Everyone can put out 5 posts a day on Linkedin for a month. Or work 14 hours a day for 6 months. And then stop.

The mistake I made when starting new projects is setting my expectations too high, too early.

As I went further with working on my new project it got harder to justify spending loads of time on it so I stopped.

Those who keep going win.

Sergey Ross
LinkedIn Feed is broken

LinkedIn Feed is broken.

Most of LinkedIn users have hundreds or thousands of connections.

But there is no way to follow updates from your closest connections.

Why can't you prioritize them?

The more people you have in your network, the more cluttered and devalued the feed becomes.

Sergey Ross
You have to be an artist

If you want to be successful in your career you have to be an artist.

There is no other way.

Doesn’t matter what career you pursue or how much competition is around.

You have to make yourself indispensable.

I am a big fan of Seth Godin’s book “Linchpin” that talks exactly about that. If you haven’t read it (and it’s a must read),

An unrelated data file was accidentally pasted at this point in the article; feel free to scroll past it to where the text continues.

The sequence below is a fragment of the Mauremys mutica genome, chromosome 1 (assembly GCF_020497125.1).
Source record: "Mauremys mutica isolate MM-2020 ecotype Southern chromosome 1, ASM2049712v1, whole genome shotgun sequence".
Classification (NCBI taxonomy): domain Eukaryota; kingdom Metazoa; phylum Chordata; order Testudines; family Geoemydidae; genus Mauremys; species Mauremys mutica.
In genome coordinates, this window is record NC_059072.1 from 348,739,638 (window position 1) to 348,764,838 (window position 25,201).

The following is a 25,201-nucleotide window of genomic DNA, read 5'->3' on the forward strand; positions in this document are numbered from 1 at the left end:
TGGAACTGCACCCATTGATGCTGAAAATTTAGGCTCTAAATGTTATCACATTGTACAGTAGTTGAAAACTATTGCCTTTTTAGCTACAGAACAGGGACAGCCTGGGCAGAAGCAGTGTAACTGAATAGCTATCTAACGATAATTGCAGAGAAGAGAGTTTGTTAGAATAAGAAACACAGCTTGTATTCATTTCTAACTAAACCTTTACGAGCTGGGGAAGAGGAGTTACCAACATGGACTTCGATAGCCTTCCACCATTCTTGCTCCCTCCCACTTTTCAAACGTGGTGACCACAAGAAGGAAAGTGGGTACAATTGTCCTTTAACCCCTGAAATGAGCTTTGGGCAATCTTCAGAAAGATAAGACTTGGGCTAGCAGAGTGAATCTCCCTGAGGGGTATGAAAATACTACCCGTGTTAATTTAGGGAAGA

I made a quick recap of the 5 essential lessons from Seth.

If you’d like to listen, get it here.

Sergey Ross
What is the one thing are you willing to die for?

What is the one thing are you willing to die for?

Will Smith has an amazing quote: "If we get on a treadmill together you will get off first or I will die".

In my chat with brilliant Adam Lacombe (Director of Marketing at CrowdRiff), I asked this question and he eloquently responded by saying, ”do you want to be on that treadmill in the first place?

You have to answer that for yourself".

Everyone must have a treadmill that no one can defeat us on.

The one we will fight for.

What's yours?

Sergey Ross
Experience or potential in hiring?

Do you hire for experience or potential?

What is amazing to me is seeing how many organizations in Toronto are just looking for experience in marketing and don't even try to consider potential.

Not many people bet on the mindset and attitude.

It's a risk.

The biggest "hiring insight" I've ever heard was from David Cancel (CEO of Drift).

"10x people are almost never going to fit into some preconceived job description you have. Usually people who are 10x are not coming in through the normal process and don't fit into the normal role. There is something off about them, there is something weird".

Sergey Ross